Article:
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    Did the Earth Move for You?


    Quote:  “The biggest problem with earthquake prediction studies is that you do not know when there will be an earthquake.”  Alasdair Skelton , Stockholm University, Sweden

    Figure of Speech:  Catch-22; or, in rhetoric, autophasia, the rule that chases its own tail. From the Greek, meaning “speaks of itself.”

    Poor Professor Skelton.  If he only knew when an earthquake was going to happen, his prediction could be 100 percent accurate.  But then he’d be out of a job.  Thanks to the nimble Figarist Jack Quick for providing today’s quote.  It’s a superb example of an autophasia, a rule that one must violate to obey. 

    Long before Joseph Heller’s classic novel, the ancients knew their Catch-22.  After all, it takes a logician to catch an illogician.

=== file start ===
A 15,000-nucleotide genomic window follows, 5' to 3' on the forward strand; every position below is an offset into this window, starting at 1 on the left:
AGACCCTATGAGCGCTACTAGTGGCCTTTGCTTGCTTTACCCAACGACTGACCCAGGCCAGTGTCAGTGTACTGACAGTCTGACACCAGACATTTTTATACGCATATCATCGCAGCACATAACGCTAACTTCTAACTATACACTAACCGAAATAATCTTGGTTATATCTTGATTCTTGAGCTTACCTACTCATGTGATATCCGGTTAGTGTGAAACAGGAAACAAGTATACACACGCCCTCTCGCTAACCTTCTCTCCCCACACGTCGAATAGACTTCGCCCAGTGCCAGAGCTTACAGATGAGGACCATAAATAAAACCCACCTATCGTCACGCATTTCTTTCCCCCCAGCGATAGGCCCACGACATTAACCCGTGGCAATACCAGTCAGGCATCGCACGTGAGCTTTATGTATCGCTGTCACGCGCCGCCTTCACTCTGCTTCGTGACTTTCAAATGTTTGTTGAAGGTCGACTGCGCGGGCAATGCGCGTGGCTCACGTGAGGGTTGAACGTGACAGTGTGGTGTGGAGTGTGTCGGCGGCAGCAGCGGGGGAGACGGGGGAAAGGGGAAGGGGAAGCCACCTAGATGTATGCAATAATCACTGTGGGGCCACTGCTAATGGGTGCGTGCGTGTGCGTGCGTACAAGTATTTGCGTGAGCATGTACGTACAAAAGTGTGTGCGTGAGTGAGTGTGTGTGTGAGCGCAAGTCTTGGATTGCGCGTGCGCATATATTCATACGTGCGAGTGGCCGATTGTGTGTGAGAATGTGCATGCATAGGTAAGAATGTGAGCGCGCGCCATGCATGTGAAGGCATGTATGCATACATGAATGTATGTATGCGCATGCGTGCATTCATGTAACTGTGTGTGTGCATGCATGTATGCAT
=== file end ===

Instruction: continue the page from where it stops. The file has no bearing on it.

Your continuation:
Snappy Answer:  “To paraphrase our President, we Americans don’t predict earthquakes.  We make them.”

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    Reader Comments (2)

    Dear Figaro - My 8th graders and I would have identified this statement as an acrylogia or a Yogi-ism ("Making predictions is hard, especially about the future"), which we also identified as malapropism. How is autophasia distinct?
    June 20, 2007 | Unregistered CommenterMark
    What a smart bunch of eighth graders you must have, Mark! Let's be sure we don't lead them astray by mixing our autophasias and our Yogiisms.

    A Yogiism is a kind of fallacy that makes a higher-wisdom kind of sense. Some also qualify as Catch-22s, and some don't. "No one goes there anymore. It's too crowded." "When you find a fork in the road, take it." Those really aren't autophasias, because they aren't rules that must be violated to follow them.

    For more on Yogiisms, see this: http://www.figarospeech.com/it-figures/2005/7/30/yogiisms-dont-make-sense-till-you-get-them.html

    June 20, 2007 | Unregistered CommenterMark

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